Bitless Bridle for sensitive horse?
 
 

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Bitless Bridle for sensitive horse?

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  • Bridles for sensitive horses
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    09-19-2012, 10:25 AM
  #1
Foal
Bitless Bridle for sensitive horse?

Hi, I have a 6 year old mare (pic) who doesn't seem to like any bit we tried on her so far. I have now been riding with a Mullenmouth Eggbutt (MULLENMOUTH EGGBUTT | Western Shoppe) for almost a year now which was the only one she accepted the best.
But she is a sensitive horse so she still fights it..
I thought about trying a bitless now.

Has anyone had a similar problem? How did you solve that?
Is there a specific bit or bitless bridle I could try?
     
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    09-19-2012, 10:47 AM
  #2
Showing
Bitless uses pressure on the head, poll and face, so although there isn't any metal in her mouth, a sensitive horse may not like that any better.

When was the last time you had her teeth checked? She may need floating, especially if she was fine with the mullenmouth prior and isn't now.
     
    09-19-2012, 11:05 AM
  #3
Showing
Besides having her teeth checked she may not even be bit broke. Put a snaffle, single jointed in her mouth, remove the reins and let her wear it for a few hours a day for a week. Then with groundwork teach her to bend her neck with slight pressure. She may only give an inch or so at first but be patient and she'll start to figure it out. Do not force her as that changes her mindset. Don't confuse her confusion with being stubborn.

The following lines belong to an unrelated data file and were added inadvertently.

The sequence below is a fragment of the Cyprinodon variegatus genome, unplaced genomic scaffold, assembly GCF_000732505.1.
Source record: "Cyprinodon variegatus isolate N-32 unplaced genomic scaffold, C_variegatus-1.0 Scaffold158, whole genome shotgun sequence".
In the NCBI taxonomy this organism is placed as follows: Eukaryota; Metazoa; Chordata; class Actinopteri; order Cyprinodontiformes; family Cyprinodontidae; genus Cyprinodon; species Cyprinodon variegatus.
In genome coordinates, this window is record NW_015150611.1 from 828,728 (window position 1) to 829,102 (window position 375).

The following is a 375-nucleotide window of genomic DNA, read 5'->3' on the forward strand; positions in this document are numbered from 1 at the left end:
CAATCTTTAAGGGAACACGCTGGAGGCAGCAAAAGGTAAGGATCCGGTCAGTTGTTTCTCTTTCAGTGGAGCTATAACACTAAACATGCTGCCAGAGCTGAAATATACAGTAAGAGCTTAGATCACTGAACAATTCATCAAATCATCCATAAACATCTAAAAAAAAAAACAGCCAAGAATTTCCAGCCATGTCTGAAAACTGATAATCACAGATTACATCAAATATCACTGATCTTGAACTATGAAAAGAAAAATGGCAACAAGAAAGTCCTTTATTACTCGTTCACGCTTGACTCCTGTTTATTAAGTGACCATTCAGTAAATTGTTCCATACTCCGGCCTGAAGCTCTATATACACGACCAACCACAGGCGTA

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    09-19-2012, 11:10 AM
  #4
Super Moderator
Speed Racer pretty much covered it. ESPECIALLY with the point that she may not like a bitless bridle any better - I've experienced that myself.
My mare doesn't like most bits due to some medical issues with her mouth but she also cannot stand any sort of bitless bridle/sidepull that sits tighter than loose on her face. We've had the most luck with a rope halter that has rings that reins can be attached to but even then, she does not like it when I pick up contact while she's wearing it.

On the bit side of things, she goes acceptably in a mullen mouth but she does sometimes gape her mouth and root to avoid pressure. The one bit I've found she REALLY accepts is this one:



It's actually a "Saddleseat pelham" that I asked my former farrier to cut the shanks off of for me.
Now it's basically a hanging cheek/Baucher Fulmer ported snaffle and my girl lovess it. I think, in my case, she just needed some room for her tongue. :)

Also, my bit has a curb chain on it but there's no reason for it, other than my mare really seems to like the stability it provides. There's no leverage at all to this bit.
     
    09-19-2012, 11:14 AM
  #5
Started
I agree with the other posters, bitless is not always gentler. Getting her mouth checked and restarting her in a bit is a good idea. A horse should be able to work in all sorts of different tack.